Author(s): Martin Garner
For anyone in the tech arena, especially those close to the enormous mobile phone, mobile operator or mobile network industries, February is dominated by the run-up to Mobile World Congress and the event itself in Barcelona. The conference attracts more than 100,000 people and is characterised by huge, glitzy stands showing off the latest products and services. CCS Insight is sending a small army of analysts to the trade show, and you can read our expectations for it here.
Less well known, but just as important for the areas it serves, is Embedded World in Nuremberg, which is taking place in the same week, from 27 February 2018.
Embedded World covers technologies that run the operations of power stations, aircraft, trains, production lines, cars, traffic lights, industrial robots and so on. The show has been around for a long time, is attended by about 35,000 people, and recent technology trends have led it to become the premier event for the industrial Internet of things (IoT). That's why I'm going to Nuremberg, not Barcelona, this time around.
Embedded World is very different from Mobile World Congress. Its focus is more on the "trade" rather than the "show", and the stands are normally filled with people who are actively involved in buying or researching products for their industrial projects. In 2017, for example, I bumped into someone from Beijing Airport's technical team. There's less attention to hype and buzzwords, and it offers a much more down-to-earth technical atmosphere. Most of the stands highlight this by showing off little circuit boards of their industrial controllers — something you never see in Barcelona.
Of course, Embedded World sees a huge presence from German industrial leaders such as Beckhoff, Bosch and Software AG. It's also important for major chipset players that live or are building up their presence in the market for embedded computing, which include Intel, Nordic Semiconductor, NXP, Nvidia, Qualcomm and STMicroelectronics. The event draws a large number of specialist software providers and systems integrators that serve the markets, as well as a rising number of mainstream computing and cloud companies as their products establish a growing role in the market. The latter group includes Canonical for Ubuntu, Microsoft for Azure and Azure IoT, and Dell for its industrial gateways and initiatives in edge computing.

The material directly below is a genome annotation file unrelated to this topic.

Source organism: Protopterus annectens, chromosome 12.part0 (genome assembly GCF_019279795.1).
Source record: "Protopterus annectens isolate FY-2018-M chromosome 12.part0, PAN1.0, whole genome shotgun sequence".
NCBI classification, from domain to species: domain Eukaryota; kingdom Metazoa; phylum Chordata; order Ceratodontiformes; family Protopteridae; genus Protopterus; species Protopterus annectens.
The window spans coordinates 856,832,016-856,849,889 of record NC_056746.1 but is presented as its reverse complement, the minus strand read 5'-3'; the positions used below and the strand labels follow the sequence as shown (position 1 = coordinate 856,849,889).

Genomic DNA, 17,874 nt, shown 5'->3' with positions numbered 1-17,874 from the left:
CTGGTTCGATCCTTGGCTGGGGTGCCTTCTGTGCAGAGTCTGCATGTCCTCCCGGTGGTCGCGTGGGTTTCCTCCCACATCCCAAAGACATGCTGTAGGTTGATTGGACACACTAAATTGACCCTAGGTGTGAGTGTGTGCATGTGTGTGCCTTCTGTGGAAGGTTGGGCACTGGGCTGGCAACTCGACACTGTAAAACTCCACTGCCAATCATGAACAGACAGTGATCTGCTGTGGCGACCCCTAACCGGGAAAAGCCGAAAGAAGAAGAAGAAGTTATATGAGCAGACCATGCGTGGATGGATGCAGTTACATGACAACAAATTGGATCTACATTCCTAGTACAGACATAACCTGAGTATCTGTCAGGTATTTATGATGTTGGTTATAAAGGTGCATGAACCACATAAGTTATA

Last year at Mobile World Congress, a huge number of stands carried headlines proclaiming the artificial intelligence credentials of the companies exhibiting. The massive level of hype was clear, because there aren't enough data scientists in the world for all of these claims to have been true. In contrast, at Embedded World, there was little evidence of that, and the event's central themes focused on the security of industrial protocols and how to perform software updates in a well-managed way.
This year, in addition to foundational technologies such as security and connectivity, we're expecting much greater emphasis on how to get good value from data that industrial IoT systems collect. This will include topics such as machine learning, artificial intelligence, processing at the network edge, cloud storage, distributed computing and digital twins.
We also expect lots of discussion about the tension between working with specialist providers, who historically have built industrial systems and relied on a large amount of customisation to fit the operations of customers, and working with technology providers in horizontal markets, such as Dell, Intel and Microsoft, who bring economies of scale as well as modern software and cloud practices.
As we turn embedded computing into industrial IoT, it's clear that software and cloud practices will disrupt the way things have been done in industrial settings. But this will also cut prices, lead to large efficiencies and speed up product cycles — things that management teams in customer organisations want to achieve.
The deep technical nature of Embedded World belies the commercial significance of the subjects it deals with.